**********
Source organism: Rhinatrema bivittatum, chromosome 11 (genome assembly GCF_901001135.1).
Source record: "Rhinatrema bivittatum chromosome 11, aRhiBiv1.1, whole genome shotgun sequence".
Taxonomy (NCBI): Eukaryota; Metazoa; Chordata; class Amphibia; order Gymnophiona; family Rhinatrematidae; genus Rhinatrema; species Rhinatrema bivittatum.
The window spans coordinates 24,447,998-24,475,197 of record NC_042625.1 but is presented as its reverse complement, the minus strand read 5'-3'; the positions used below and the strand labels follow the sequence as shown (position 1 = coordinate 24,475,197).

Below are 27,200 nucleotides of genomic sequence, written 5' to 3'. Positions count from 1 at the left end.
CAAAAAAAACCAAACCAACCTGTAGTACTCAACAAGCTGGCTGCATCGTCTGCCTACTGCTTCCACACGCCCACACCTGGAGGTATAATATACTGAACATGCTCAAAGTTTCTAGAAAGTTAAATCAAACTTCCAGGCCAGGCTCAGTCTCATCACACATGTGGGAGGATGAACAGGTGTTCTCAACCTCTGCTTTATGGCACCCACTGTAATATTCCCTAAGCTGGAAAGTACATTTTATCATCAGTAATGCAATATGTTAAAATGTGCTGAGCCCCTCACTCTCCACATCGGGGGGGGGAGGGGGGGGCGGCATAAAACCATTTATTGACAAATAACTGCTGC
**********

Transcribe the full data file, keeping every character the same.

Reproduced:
Source organism: Rhinatrema bivittatum, chromosome 11 (genome assembly GCF_901001135.1).
Source record: "Rhinatrema bivittatum chromosome 11, aRhiBiv1.1, whole genome shotgun sequence".
Taxonomy (NCBI): Eukaryota; Metazoa; Chordata; class Amphibia; order Gymnophiona; family Rhinatrematidae; genus Rhinatrema; species Rhinatrema bivittatum.
The window spans coordinates 24,447,998-24,475,197 of record NC_042625.1 but is presented as its reverse complement, the minus strand read 5'-3'; the positions used below and the strand labels follow the sequence as shown (position 1 = coordinate 24,475,197).

Below are 27,200 nucleotides of genomic sequence, written 5' to 3'. Positions count from 1 at the left end.
CAAAAAAAACCAAACCAACCTGTAGTACTCAACAAGCTGGCTGCATCGTCTGCCTACTGCTTCCACACGCCCACACCTGGAGGTATAATATACTGAACATGCTCAAAGTTTCTAGAAAGTTAAATCAAACTTCCAGGCCAGGCTCAGTCTCATCACACATGTGGGAGGATGAACAGGTGTTCTCAACCTCTGCTTTATGGCACCCACTGTAATATTCCCTAAGCTGGAAAGTACATTTTATCATCAGTAATGCAATATGTTAAAATGTGCTGAGCCCCTCACTCTCCACATCGGGGGGGGGAGGGGGGGGCGGCATAAAACCATTTATTGACAAATAACTGCTGC